NS: It’s like the rich inner life of this introvert in the office that people think is weird. Right?
ML: Well, you say that, but was the inner life rich?
NS: It was colourful.
ML: Colourful, yes. But rich? And I agree because it was a celebration of that, but it didn’t leave me thinking, ‘Power to you!’ You know?
NK: Yes. I agree.
ML: It left me thinking, yes, you’ve reconciled yourself. Is it the best life you could live? Maybe not, but it is the life you’re living. And I appreciate that you’ve embraced that.
NK: I think the only thing about Jo, and I think this (speculation) may be why it was put right in the middle, was that tonally, that piece just did not sit with the others, because it was obviously the only very overtly fictitious piece. Very nicely packaged in its own right. It felt like a commercial break. And I say that in the best possible way, but it felt like a—
ML: It’s the commercial that you don’t skip.
NK: It’s the commercial that you don’t skip. And it comes with an anime sequence, which Jo stars in, and it’s hilarious and beautifully presented. And, look, it makes you smile.
NS: It does. And I think it’s the only one that uses a green screen, right? And I don’t know, Matt, if you want to talk about technical parts of it, because there’s one part where she gets a drink from someone’s hand. And then—
ML: Oh, I don’t remember that.
NS: Oh, you don’t?
ML: But yeah, they did a green screen thing and maybe she was either walking on the spot or they put her on a treadmill and filmed her. But yeah, it was very smooth and very professional. She’s got a really good lighting setup. Cause the green screen keying was clean.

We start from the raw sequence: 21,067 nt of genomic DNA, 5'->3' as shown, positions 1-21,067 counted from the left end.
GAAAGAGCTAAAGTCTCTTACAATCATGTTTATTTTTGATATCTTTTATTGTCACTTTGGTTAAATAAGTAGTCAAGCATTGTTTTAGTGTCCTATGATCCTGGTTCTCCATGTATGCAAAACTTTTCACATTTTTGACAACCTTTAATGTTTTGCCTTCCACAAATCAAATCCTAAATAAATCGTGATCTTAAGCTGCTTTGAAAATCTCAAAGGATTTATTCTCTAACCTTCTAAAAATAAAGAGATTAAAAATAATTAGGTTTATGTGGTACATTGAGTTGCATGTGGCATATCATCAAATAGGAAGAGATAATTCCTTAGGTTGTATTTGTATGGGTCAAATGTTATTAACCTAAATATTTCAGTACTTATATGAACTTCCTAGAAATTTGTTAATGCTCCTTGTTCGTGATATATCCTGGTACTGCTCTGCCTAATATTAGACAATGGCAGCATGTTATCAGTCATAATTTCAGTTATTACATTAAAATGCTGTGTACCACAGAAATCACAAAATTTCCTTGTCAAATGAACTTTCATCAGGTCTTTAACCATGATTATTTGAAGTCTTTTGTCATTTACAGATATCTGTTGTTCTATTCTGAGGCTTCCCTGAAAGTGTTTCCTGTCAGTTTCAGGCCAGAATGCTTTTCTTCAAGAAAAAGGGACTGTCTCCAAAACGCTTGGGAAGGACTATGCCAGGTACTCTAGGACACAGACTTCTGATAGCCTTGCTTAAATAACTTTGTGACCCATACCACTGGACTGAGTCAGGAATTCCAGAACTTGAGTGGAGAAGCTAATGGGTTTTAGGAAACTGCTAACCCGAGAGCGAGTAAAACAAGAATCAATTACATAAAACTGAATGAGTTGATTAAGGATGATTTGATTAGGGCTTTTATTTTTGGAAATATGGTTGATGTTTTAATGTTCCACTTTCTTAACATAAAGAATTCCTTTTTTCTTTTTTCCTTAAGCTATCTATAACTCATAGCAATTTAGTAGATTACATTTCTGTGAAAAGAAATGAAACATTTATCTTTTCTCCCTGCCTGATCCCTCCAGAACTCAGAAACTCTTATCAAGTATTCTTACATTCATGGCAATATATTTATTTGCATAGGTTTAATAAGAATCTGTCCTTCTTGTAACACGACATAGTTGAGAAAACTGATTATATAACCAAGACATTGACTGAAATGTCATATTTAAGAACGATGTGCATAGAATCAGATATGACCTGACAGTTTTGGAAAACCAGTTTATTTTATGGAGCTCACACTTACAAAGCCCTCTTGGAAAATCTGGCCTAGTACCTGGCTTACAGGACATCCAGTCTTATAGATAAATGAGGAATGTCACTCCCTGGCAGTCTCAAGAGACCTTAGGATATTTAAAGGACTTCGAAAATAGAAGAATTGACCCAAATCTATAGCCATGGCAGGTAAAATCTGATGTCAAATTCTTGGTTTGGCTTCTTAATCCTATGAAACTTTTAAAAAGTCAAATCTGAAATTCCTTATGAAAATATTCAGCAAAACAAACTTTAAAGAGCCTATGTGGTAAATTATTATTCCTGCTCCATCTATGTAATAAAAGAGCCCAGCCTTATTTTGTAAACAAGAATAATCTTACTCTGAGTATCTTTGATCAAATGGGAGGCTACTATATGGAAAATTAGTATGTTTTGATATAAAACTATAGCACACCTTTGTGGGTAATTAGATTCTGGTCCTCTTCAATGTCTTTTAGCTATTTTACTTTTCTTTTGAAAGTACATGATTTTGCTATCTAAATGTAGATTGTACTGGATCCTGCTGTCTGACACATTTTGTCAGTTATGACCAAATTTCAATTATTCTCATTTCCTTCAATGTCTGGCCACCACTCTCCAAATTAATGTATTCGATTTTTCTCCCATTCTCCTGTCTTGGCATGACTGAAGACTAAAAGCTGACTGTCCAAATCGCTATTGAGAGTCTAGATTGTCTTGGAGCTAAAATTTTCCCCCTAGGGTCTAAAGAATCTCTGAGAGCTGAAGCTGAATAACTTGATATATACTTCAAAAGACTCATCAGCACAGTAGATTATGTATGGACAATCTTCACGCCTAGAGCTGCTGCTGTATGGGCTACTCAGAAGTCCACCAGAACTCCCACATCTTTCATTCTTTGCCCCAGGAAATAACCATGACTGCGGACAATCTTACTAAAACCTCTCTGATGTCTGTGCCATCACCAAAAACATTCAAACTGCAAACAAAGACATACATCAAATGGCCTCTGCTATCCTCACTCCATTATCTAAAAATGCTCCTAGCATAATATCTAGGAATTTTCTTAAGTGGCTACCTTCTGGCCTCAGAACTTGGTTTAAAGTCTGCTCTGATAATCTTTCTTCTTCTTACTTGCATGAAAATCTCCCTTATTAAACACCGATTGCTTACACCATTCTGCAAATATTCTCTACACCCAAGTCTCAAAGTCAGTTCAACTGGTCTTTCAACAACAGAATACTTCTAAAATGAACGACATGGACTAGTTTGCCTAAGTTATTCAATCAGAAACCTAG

NK: Yes. The opening sequence, I think I really liked where she wakes up in her pyjamas, brushes, her teeth, gets her coffee and comes into the office, and it’s super seamless.
ML: Yeah, so she doesn’t move, but the background behind her indicates that she is doing so, and slipping between locations. Very well done, and entertaining to watch.
NK: Very much so. Yeah.
NS: Yeah. So I don’t know why, but I didn’t realise until doing the research for this that she wrote that Japanese theme song. I mean, essentially they all wrote their own songs, right? So she wrote that.
ML: No, I assumed she did.
NS: It just sounded like an actual anime, you know, it was that good. Like that’s what I thought: it was actually believable that it was an anime.
ML: Yes, it was. I mean, I don’t speak Japanese, so I don’t know about the lyrics—but it was credibly in style, yeah.
NK: What were your thoughts about the way in which these five pieces were directed or presented? Because they’re obviously all pre-recorded, all filmed. We spoke about the content, but just in terms of how they were presented?
NS: So I watched it twice. I think that Naeem, you watched it twice as well. And for me, it’s my own personal thing with music where, you know, music tends to wash over me quite easily and I get lost in it. So I had to watch it another time to really look at the storytelling and things like that.